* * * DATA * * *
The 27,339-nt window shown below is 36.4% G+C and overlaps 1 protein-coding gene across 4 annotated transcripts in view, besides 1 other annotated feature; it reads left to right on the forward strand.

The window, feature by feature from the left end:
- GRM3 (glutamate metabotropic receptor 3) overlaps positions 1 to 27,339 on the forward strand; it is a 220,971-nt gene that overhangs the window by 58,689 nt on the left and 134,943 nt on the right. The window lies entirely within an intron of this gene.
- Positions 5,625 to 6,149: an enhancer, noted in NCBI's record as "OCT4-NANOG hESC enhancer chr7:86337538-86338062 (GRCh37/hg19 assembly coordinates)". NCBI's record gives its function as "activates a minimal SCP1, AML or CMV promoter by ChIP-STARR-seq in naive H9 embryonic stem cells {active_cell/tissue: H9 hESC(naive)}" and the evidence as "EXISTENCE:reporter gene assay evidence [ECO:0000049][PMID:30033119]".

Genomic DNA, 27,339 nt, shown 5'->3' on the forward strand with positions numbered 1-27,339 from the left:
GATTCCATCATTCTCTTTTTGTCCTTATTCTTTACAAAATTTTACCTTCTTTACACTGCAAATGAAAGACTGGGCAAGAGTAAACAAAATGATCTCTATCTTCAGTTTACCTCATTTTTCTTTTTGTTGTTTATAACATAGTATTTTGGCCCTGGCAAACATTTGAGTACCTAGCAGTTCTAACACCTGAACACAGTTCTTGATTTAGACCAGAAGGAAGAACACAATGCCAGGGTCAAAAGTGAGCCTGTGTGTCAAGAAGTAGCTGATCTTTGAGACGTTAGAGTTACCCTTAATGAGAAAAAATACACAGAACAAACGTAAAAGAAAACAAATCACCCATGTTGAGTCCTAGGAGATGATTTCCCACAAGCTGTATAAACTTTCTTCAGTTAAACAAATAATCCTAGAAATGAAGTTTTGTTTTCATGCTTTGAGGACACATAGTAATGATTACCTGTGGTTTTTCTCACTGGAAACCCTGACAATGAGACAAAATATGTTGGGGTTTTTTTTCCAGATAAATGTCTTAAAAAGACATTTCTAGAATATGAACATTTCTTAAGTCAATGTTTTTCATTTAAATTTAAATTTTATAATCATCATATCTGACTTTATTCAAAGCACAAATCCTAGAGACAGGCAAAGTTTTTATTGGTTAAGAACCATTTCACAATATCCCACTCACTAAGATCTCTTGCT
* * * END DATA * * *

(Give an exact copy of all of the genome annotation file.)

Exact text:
The 27,339-nt window shown below is 36.4% G+C and overlaps 1 protein-coding gene across 4 annotated transcripts in view, besides 1 other annotated feature; it reads left to right on the forward strand.

The window, feature by feature from the left end:
- GRM3 (glutamate metabotropic receptor 3) overlaps positions 1 to 27,339 on the forward strand; it is a 220,971-nt gene that overhangs the window by 58,689 nt on the left and 134,943 nt on the right. The window lies entirely within an intron of this gene.
- Positions 5,625 to 6,149: an enhancer, noted in NCBI's record as "OCT4-NANOG hESC enhancer chr7:86337538-86338062 (GRCh37/hg19 assembly coordinates)". NCBI's record gives its function as "activates a minimal SCP1, AML or CMV promoter by ChIP-STARR-seq in naive H9 embryonic stem cells {active_cell/tissue: H9 hESC(naive)}" and the evidence as "EXISTENCE:reporter gene assay evidence [ECO:0000049][PMID:30033119]".

Genomic DNA, 27,339 nt, shown 5'->3' on the forward strand with positions numbered 1-27,339 from the left:
GATTCCATCATTCTCTTTTTGTCCTTATTCTTTACAAAATTTTACCTTCTTTACACTGCAAATGAAAGACTGGGCAAGAGTAAACAAAATGATCTCTATCTTCAGTTTACCTCATTTTTCTTTTTGTTGTTTATAACATAGTATTTTGGCCCTGGCAAACATTTGAGTACCTAGCAGTTCTAACACCTGAACACAGTTCTTGATTTAGACCAGAAGGAAGAACACAATGCCAGGGTCAAAAGTGAGCCTGTGTGTCAAGAAGTAGCTGATCTTTGAGACGTTAGAGTTACCCTTAATGAGAAAAAATACACAGAACAAACGTAAAAGAAAACAAATCACCCATGTTGAGTCCTAGGAGATGATTTCCCACAAGCTGTATAAACTTTCTTCAGTTAAACAAATAATCCTAGAAATGAAGTTTTGTTTTCATGCTTTGAGGACACATAGTAATGATTACCTGTGGTTTTTCTCACTGGAAACCCTGACAATGAGACAAAATATGTTGGGGTTTTTTTTCCAGATAAATGTCTTAAAAAGACATTTCTAGAATATGAACATTTCTTAAGTCAATGTTTTTCATTTAAATTTAAATTTTATAATCATCATATCTGACTTTATTCAAAGCACAAATCCTAGAGACAGGCAAAGTTTTTATTGGTTAAGAACCATTTCACAATATCCCACTCACTAAGATCTCTTGCT